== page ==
[0035] The term “biomolecule”, as used herein, refers to an organic molecule, particularly, a macromolecule (e.g., a protein or nucleic acid) in living organisms.
[0036] The term “HDL subfractionation”, “two-dimensional gel electrophoresis of HDL particles”, “HDL separation by two-dimensional gel electrophoresis”, “two-dimensional gel electrophoresis” or “two-dimensional HDL separation”, as used herein, refers to a technology that measures different HDL particles by directly separating the particles by size and charge, and then measuring the amount of the protein A-I in each particle. It assesses how well a person's HDL particles are functioning in order to help remove cholesterol from the body. This test not only measures the small HDL particles that pick up cholesterol from the artery wall but also the large HDL particles that deliver cholesterol to the liver. These small HDL and large HDL particles help provide very precise information about a person's heart disease risk. Also, measuring these particles helps to determine how well a therapy with medication(s) is working in a patient.
[0037] The term “high density lipoprotein cholesterol” or “HDL-C”, as used herein, refers to the cholesterol measurement in plasma, after the removal of apoB-containing lipoproteins (VLDL and LDL particles). High levels of HDL cholesterol, above 60 mg/dl, protect against heart disease. A value between 40 mg/L and 60 mg/dl is considered borderline, while a low HDL cholesterol value, below 40 mg/dl in a man and below 50 mg/dl in a woman, is associated with an increased risk of heart disease.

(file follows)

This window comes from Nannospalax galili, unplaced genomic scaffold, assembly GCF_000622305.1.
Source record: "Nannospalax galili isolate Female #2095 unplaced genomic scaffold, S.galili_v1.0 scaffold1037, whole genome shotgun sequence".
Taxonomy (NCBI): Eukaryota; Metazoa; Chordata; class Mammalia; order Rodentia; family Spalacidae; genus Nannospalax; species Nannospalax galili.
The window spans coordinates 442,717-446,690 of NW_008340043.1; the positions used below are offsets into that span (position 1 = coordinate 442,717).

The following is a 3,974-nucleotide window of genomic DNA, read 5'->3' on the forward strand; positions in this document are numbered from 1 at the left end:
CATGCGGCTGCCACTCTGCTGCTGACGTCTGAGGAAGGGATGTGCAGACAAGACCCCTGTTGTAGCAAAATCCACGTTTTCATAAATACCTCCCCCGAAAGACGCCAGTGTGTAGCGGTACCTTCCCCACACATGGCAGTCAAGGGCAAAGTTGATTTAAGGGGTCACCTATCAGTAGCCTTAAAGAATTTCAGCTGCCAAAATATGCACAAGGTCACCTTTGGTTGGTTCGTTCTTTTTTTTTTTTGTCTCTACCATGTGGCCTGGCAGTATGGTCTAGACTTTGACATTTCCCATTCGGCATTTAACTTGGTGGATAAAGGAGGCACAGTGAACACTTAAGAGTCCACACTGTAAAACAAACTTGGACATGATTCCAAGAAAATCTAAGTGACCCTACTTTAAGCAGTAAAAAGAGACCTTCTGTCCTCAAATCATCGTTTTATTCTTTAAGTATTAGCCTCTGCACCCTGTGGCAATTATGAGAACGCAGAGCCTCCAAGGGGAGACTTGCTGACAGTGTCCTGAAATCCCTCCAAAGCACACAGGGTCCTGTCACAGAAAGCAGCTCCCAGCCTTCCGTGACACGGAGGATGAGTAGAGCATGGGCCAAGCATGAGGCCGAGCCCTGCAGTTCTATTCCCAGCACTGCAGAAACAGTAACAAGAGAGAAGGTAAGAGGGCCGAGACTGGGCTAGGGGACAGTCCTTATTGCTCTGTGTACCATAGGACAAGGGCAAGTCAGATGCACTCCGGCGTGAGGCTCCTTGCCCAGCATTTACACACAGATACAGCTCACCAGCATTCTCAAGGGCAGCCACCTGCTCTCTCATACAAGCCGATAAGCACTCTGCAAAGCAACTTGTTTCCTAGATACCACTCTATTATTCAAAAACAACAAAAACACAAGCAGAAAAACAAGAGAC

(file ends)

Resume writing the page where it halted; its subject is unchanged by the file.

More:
[0038] The term “immunoblot”, as used herein, refers to a blot in which a tagged ligand, such as an antibody, is used as the molecular probe. It also refers to a product resulting from a process by which separated biomolecules are allowed to adhere to any kind of supportive membrane sheets where they bind nonspecifically and then are subsequently identified by labeling with appropriately tagged antibodies.
[0039] The term “immuno-detection”, as used herein, refers to separation and identification of a biological substance by means of binding an antibody to its antigen, and comprises the Western blotting, Southern blotting and Northern blotting techniques.